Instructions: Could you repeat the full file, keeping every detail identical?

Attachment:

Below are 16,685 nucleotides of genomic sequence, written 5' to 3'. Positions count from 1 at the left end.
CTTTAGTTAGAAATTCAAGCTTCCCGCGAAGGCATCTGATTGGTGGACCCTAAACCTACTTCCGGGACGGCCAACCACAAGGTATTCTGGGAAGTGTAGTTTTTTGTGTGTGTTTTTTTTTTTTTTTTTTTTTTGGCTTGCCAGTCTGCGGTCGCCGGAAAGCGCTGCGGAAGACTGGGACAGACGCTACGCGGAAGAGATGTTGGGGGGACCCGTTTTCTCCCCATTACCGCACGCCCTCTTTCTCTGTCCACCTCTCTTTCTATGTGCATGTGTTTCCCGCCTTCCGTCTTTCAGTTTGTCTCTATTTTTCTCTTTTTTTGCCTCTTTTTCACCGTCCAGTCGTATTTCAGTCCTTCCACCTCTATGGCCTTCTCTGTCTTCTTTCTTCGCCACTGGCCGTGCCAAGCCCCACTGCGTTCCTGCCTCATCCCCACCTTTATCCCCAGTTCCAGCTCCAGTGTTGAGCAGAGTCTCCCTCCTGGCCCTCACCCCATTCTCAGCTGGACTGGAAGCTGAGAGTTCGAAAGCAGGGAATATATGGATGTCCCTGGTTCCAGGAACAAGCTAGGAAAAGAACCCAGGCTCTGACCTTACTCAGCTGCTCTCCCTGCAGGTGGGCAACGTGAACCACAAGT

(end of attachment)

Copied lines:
Below are 16,685 nucleotides of genomic sequence, written 5' to 3'. Positions count from 1 at the left end.
CTTTAGTTAGAAATTCAAGCTTCCCGCGAAGGCATCTGATTGGTGGACCCTAAACCTACTTCCGGGACGGCCAACCACAAGGTATTCTGGGAAGTGTAGTTTTTTGTGTGTGTTTTTTTTTTTTTTTTTTTTTTGGCTTGCCAGTCTGCGGTCGCCGGAAAGCGCTGCGGAAGACTGGGACAGACGCTACGCGGAAGAGATGTTGGGGGGACCCGTTTTCTCCCCATTACCGCACGCCCTCTTTCTCTGTCCACCTCTCTTTCTATGTGCATGTGTTTCCCGCCTTCCGTCTTTCAGTTTGTCTCTATTTTTCTCTTTTTTTGCCTCTTTTTCACCGTCCAGTCGTATTTCAGTCCTTCCACCTCTATGGCCTTCTCTGTCTTCTTTCTTCGCCACTGGCCGTGCCAAGCCCCACTGCGTTCCTGCCTCATCCCCACCTTTATCCCCAGTTCCAGCTCCAGTGTTGAGCAGAGTCTCCCTCCTGGCCCTCACCCCATTCTCAGCTGGACTGGAAGCTGAGAGTTCGAAAGCAGGGAATATATGGATGTCCCTGGTTCCAGGAACAAGCTAGGAAAAGAACCCAGGCTCTGACCTTACTCAGCTGCTCTCCCTGCAGGTGGGCAACGTGAACCACAAGT